A small flat in south London seems to be a place close to the heart of senior Labour politicians.
It was owned at one point by Gordon Brown, who then sold it to his good friend Lord Moonie, whose lodger was Alistair Darling, now the chancellor.
Darling was able to claim expenses of £70,000 by declaring that the flat, rather than his family house in Edinburgh, was his main home. He classed the £1.2 million house in Edinburgh as his second home.
Meanwhile, Moonie has been caught up in another scandal after his business associates were arrested in a police investigation into fraud in the NHS.
Richard Nawrot and George Henderson, who run Scottish-based Americium Developments, were arrested in London last month on “suspicion of conspiracy to commit fraud and misconduct in a public office”.
Americium currently pay Moonie up to £40,000 a year in consultancy fees.
Two of Americium’s clients had lunch with Moonie and Nawrot at Westminster. One client said he discussed a potential NHS contract with Moonie at the lunch.
That contract is the focus of the fraud investigation. Also arrested and bailed last month was John Abbott, a former NHS procurement manager.
Last month, Moonie was one of four Labour peers named as being willing to take money in exchange for helping to amend legislation in the Lords.
Around half the written questions tabled by Moonie in the Lords relate to US defence firm Northrop Grumman. Moonie is a paid adviser to the firm.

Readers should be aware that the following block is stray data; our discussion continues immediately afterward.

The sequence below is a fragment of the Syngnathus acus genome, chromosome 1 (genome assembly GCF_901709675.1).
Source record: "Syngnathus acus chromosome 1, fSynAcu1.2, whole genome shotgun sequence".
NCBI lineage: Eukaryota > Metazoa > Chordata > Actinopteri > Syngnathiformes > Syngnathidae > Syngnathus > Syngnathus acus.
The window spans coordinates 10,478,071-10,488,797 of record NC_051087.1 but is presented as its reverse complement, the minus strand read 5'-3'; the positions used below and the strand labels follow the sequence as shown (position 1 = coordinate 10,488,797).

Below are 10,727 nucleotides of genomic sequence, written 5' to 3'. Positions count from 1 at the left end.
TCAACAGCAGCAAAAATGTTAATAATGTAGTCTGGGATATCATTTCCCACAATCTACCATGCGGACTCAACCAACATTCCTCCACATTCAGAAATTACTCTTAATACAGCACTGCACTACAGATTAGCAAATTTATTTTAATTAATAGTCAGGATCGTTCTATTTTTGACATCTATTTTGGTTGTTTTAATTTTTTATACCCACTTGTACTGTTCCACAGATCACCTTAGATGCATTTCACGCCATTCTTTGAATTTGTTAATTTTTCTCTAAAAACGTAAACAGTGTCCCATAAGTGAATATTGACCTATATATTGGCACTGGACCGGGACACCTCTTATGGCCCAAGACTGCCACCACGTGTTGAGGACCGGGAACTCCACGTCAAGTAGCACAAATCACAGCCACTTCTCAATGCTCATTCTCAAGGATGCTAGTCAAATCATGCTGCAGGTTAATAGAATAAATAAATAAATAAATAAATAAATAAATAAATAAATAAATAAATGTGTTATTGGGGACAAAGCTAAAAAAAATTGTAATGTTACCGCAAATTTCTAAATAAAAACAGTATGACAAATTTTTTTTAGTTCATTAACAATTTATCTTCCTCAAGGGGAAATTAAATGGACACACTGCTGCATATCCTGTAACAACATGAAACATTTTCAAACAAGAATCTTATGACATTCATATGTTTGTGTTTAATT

The current fraud inquiry concerns the relationship between Americium, the Hammersmith Hospitals NHS Trust – now known as the Imperial College Healthcare NHS Trust – and a US technology company called CombineMed.
In April 2007, CombineMed beat 36 other companies to supply the Hammersmith NHS Trust with a procurement system.
At the same time as it was helping CombineMed, Americium was also working for the NHS Trust. One of its directors sat on the Trust’s five-member vetting committee that awarded CombineMed the contract.
The NHS Trust has now cancelled its contract with CombineMed and severed its links with Americium.
The House of Lords register of interests shows that Moonie began “parliamentary lobbying” for “Americium Developments, Edinburgh” in October 2006 for between £30-35,000 a year.
On 4 February, three weeks after the arrest of Nawrot and Henderson, Moonie restated his relationship with Americium, but changed the nature of the work to “non-parliamentary consultant”.
Moonie is not the subject of police inquiries.